Date: 10 July 2020
Tribunal: Queensland Civil and Administrative Tribunal
Tribunal Member: Member Traves
Human Rights Act 2019 (Qld) Sections: ss 15, 20, 26(2), 27, 36, 48
Rights Considered: Right to recognition and equality before the law; Right to freedom of thought, conscience, religion and belief; Right to protection of children; Cultural rights; Right to education
Other Legislation: Anti-Discrimination Act 1991 (Qld) ss 7, 8, 10, 11, 39, 205, 209, Schedule; Queensland Civil and Administrative Tribunal Act 2009 (Qld) ss 28, 102

Keywords: Race discrimination; Sex discrimination; Education

This case concerned a complaint made on behalf of five-year-old Cyrus Taniela that his school’s decision to discontinue his enrolment for the second semester of 2020, unless he cut his hair to satisfy the school’s uniform policy, amounted to discrimination on the basis of race and sex. The applicant also argued that several human rights provided for in the Human Rights Act 2019 (Qld) were relevant to the discrimination experienced by Cyrus: recognition and equality before the law (section 15); freedom of thought, conscience, religion and belief (section 20); the rights of children (section 26(2)); cultural rights (section 27); and the right to education (section 36). 

This case concerned a complaint made on behalf of a five-year-old boy, Cyrus Taniela, that he had been subjected to discrimination on the basis of race and sex. The matter arose from a decision made by Cyrus’s school, the Australian Christian College Moreton Ltd, and its principal, Gary Underwood, that Cyrus was required to cut his hair before the commencement of the second school semester of 2020 or be ‘unenrolled’. Cyrus was of Cook Island and Niuean descent and in accordance with a Cook Island custom for young boys, his hair had not been cut since birth so he could take part in a hair cutting ceremony around age seven or eight. This ceremony ‘is a male rite-of-passage that symbolises the boy’s transition to manhood’ and was planned to take place on Cyrus’s seventh birthday in September 2021 in Sydney: at [3], [9].

The applicant, Cyrus’s mother, argued that the school’s position amounted to unlawful discrimination under section 39 of the Anti-Discrimination Act 1991 (Qld) on the basis of race and sex. An argument of direct discrimination was made on the basis that ‘the respondents treated or proposed to treat Cyrus less favourably than other students at the school and the treatment was wholly or substantially for the reason of his race and associated characteristics’: at [56]. A argument of indirect discrimination was also made on the basis that the respondents imposed a requirement that Cyrus have short hair, which Cyrus could not comply with on the basis of his race and that a higher proportion of students not of Cook Islands or Niuean heritage could comply with: at [57]. This requirement was not reasonable because, amongst other reasons, ‘it ignores the fact that Cyrus’s practice of wearing his hair tied up in a bun keeps the hair neat and above the collar, in a manner that the school considers acceptable for female students’: at [57]. The applicant also claimed that a Facebook post made by Mr. Underwood amounted to victimisation within the meaning of section 130(1) of the Anti-Discrimination Act 1991 (Qld). This Facebook post ‘suggested, among other things, that Cyrus and his family did not respect the school’s policies, procedures and guidelines or the decision of the principal’ and ‘[t]he post was public, interactive, a number of people viewed and interacted with the post before it was deleted and it has since been replicated in media reporting’: at [58].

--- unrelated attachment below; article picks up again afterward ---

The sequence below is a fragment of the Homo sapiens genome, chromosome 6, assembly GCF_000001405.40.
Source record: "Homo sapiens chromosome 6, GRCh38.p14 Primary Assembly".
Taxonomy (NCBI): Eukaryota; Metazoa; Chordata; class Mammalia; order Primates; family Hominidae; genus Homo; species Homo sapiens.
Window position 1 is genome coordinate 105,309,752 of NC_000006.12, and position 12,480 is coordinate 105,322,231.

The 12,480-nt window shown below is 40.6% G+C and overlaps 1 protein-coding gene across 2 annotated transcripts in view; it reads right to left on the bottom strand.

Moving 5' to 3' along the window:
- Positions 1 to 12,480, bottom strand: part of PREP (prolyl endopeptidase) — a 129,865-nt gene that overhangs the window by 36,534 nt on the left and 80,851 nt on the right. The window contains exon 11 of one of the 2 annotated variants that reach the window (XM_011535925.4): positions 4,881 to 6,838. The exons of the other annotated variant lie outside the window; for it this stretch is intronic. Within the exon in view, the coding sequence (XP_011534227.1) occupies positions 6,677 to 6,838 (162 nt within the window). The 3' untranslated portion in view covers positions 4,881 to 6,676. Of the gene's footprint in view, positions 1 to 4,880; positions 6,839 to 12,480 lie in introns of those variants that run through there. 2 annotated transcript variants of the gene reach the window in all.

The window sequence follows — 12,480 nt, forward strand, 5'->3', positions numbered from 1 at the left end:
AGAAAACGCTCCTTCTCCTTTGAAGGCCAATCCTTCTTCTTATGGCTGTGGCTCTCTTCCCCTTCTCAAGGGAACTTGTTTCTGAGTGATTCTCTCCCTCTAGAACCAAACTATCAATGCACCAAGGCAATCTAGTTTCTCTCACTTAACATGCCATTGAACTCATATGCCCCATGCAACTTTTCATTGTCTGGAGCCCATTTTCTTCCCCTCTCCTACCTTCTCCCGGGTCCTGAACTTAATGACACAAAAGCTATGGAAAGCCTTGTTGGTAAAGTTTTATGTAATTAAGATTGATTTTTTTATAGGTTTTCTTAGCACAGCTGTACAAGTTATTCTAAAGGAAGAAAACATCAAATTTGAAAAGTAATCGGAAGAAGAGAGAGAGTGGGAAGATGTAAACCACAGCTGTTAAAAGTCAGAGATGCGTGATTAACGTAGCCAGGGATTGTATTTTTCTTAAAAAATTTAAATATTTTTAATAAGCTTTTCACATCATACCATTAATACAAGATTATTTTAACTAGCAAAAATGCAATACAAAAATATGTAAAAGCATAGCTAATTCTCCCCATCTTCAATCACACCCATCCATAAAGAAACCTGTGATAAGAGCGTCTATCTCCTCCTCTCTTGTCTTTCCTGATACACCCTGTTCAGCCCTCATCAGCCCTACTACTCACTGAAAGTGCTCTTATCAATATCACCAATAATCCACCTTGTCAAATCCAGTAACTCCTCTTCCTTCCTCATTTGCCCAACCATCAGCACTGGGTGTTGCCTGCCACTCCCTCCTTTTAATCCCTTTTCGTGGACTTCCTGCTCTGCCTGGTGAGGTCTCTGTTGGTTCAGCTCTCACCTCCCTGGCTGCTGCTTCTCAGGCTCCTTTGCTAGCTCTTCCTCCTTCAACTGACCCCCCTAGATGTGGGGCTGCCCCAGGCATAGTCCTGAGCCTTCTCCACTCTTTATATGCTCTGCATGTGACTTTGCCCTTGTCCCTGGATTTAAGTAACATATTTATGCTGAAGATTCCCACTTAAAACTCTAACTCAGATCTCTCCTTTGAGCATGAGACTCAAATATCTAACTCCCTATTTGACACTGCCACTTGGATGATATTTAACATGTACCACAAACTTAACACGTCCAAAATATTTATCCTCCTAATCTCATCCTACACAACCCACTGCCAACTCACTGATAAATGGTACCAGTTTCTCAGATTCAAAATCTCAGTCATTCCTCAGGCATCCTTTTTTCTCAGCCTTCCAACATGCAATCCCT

The Tribunal found both direct and indirect discrimination on the basis of race: at [105], [130].  However, the Tribunal did not make a finding of discrimination on the basis of sex, as the school’s uniform policy had requirements in respect of hairstyles for both boys and girls and ‘the uniform policy in relation to hair does not treat boys less favourably than girls’:  at [150]. The Tribunal also found that the Facebook post did not amount to victimisation within the meaning of section 130(1) of the Anti-Discrimination Act 1991 (Qld) because it was accepted ‘that Mr. Underwood made the post because of, and in response to, negative media attention and public reaction as a result of its position in relation to Cyrus’s hair and was intended to clarify the school’s point of view on matters that had been raised in the media and the negative public reaction to those publications’ and that the post was not to the detriment of Cyrus: at [154]-[156].

The applicant also argued that several human rights provided for in the Human Rights Act 2019 (Qld) were relevant to the discrimination experienced by Cyrus: recognition and equality before the law (section 15); freedom of thought, conscience, religion and belief (section 20); the rights of children (section 26(2)); cultural rights (section 27); and the right to education (section 36).  The Tribunal did not discuss the Human Rights Act 2019 (Qld), apart from commenting that the finding of discrimination in this case was consistent with the plain meaning of the Anti-Discrimination Act 1991 (Qld). The Tribunal noted that the Anti-Discrimination Act 1991 (Qld) should be interpreted consistently with human rights (section 48) and that this section ‘encourages such an outcome,’ but that the same findings would have been made regardless: at [153].

No award of compensation was made by the Tribunal, but an order for a private written apology by the respondents to Cyrus was made: at [160]-[162]. Further, the Tribunal made an order that ‘insofar as the uniform policy may form part of a contract, it is void insofar as it purports to impose an obligation on Cyrus in relation to the cutting of his hair’: at [164].

LINK: Taniela v Australian Christian College Moreton Ltd [2020] QCAT 249 (PDF, 473.9 KB)